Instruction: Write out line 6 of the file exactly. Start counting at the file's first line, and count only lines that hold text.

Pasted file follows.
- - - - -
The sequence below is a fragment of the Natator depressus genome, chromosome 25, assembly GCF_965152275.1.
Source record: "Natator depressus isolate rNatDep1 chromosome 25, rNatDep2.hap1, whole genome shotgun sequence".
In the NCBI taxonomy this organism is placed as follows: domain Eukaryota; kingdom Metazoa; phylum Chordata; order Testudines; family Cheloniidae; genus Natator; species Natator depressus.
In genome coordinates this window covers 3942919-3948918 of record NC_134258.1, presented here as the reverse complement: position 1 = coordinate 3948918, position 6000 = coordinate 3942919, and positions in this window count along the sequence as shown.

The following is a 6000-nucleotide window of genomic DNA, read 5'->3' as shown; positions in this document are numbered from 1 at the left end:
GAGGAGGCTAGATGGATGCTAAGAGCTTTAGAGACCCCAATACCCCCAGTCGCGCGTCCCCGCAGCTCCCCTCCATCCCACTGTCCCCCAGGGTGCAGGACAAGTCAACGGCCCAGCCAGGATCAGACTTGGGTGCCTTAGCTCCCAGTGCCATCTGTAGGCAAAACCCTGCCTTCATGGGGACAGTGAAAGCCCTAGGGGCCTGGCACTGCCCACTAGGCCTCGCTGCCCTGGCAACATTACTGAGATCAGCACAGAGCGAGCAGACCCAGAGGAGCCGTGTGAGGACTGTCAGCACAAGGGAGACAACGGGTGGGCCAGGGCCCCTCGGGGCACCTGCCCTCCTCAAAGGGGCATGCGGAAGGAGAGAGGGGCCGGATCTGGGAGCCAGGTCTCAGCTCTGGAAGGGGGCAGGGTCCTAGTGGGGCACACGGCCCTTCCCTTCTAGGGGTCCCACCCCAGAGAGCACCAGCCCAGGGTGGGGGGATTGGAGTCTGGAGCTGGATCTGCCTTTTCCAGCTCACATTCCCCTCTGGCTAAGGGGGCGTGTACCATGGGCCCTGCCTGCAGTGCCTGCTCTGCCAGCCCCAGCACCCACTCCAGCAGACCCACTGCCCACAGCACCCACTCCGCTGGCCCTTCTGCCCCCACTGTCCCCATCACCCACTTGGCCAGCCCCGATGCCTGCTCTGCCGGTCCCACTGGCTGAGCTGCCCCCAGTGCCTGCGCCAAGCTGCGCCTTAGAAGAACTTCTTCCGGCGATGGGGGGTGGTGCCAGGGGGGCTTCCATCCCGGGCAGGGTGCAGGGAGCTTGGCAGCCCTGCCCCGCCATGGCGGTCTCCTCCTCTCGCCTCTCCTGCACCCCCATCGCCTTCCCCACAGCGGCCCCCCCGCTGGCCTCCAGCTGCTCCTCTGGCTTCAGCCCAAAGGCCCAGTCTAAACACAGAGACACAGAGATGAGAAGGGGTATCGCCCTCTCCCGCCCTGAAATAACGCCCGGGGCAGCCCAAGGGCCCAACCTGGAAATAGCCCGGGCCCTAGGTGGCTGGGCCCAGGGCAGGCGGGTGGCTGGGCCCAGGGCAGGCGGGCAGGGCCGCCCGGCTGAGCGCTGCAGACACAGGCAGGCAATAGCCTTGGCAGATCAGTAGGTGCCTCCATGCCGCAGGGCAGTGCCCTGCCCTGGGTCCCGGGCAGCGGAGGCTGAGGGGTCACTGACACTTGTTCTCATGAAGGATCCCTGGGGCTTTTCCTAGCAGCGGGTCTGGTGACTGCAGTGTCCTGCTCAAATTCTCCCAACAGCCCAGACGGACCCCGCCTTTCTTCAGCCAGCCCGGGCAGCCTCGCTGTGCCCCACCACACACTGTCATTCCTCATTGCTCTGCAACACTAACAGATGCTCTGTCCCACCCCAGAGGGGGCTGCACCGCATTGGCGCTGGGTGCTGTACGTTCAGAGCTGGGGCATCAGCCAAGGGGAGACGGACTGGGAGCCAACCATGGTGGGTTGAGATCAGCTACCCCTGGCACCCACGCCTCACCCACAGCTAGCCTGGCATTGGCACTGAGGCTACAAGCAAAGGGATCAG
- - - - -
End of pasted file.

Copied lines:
GAGGAGGCTAGATGGATGCTAAGAGCTTTAGAGACCCCAATACCCCCAGTCGCGCGTCCCCGCAGCTCCCCTCCATCCCACTGTCCCCCAGGGTGCAGGACAAGTCAACGGCCCAGCCAGGATCAGACTTGGGTGCCTTAGCTCCCAGTGCCATCTGTAGGCAAAACCCTGCCTTCATGGGGACAGTGAAAGCCCTAGGGGCCTGGCACTGCCCACTAGGCCTCGCTGCCCTGGCAACATTACTGAGATCAGCACAGAGCGAGCAGACCCAGAGGAGCCGTGTGAGGACTGTCAGCACAAGGGAGACAACGGGTGGGCCAGGGCCCCTCGGGGCACCTGCCCTCCTCAAAGGGGCATGCGGAAGGAGAGAGGGGCCGGATCTGGGAGCCAGGTCTCAGCTCTGGAAGGGGGCAGGGTCCTAGTGGGGCACACGGCCCTTCCCTTCTAGGGGTCCCACCCCAGAGAGCACCAGCCCAGGGTGGGGGGATTGGAGTCTGGAGCTGGATCTGCCTTTTCCAGCTCACATTCCCCTCTGGCTAAGGGGGCGTGTACCATGGGCCCTGCCTGCAGTGCCTGCTCTGCCAGCCCCAGCACCCACTCCAGCAGACCCACTGCCCACAGCACCCACTCCGCTGGCCCTTCTGCCCCCACTGTCCCCATCACCCACTTGGCCAGCCCCGATGCCTGCTCTGCCGGTCCCACTGGCTGAGCTGCCCCCAGTGCCTGCGCCAAGCTGCGCCTTAGAAGAACTTCTTCCGGCGATGGGGGGTGGTGCCAGGGGGGCTTCCATCCCGGGCAGGGTGCAGGGAGCTTGGCAGCCCTGCCCCGCCATGGCGGTCTCCTCCTCTCGCCTCTCCTGCACCCCCATCGCCTTCCCCACAGCGGCCCCCCCGCTGGCCTCCAGCTGCTCCTCTGGCTTCAGCCCAAAGGCCCAGTCTAAACACAGAGACACAGAGATGAGAAGGGGTATCGCCCTCTCCCGCCCTGAAATAACGCCCGGGGCAGCCCAAGGGCCCAACCTGGAAATAGCCCGGGCCCTAGGTGGCTGGGCCCAGGGCAGGCGGGTGGCTGGGCCCAGGGCAGGCGGGCAGGGCCGCCCGGCTGAGCGCTGCAGACACAGGCAGGCAATAGCCTTGGCAGATCAGTAGGTGCCTCCATGCCGCAGGGCAGTGCCCTGCCCTGGGTCCCGGGCAGCGGAGGCTGAGGGGTCACTGACACTTGTTCTCATGAAGGATCCCTGGGGCTTTTCCTAGCAGCGGGTCTGGTGACTGCAGTGTCCTGCTCAAATTCTCCCAACAGCCCAGACGGACCCCGCCTTTCTTCAGCCAGCCCGGGCAGCCTCGCTGTGCCCCACCACACACTGTCATTCCTCATTGCTCTGCAACACTAACAGATGCTCTGTCCCACCCCAGAGGGGGCTGCACCGCATTGGCGCTGGGTGCTGTACGTTCAGAGCTGGGGCATCAGCCAAGGGGAGACGGACTGGGAGCCAACCATGGTGGGTTGAGATCAGCTACCCCTGGCACCCACGCCTCACCCACAGCTAGCCTGGCATTGGCACTGAGGCTACAAGCAAAGGGATCAG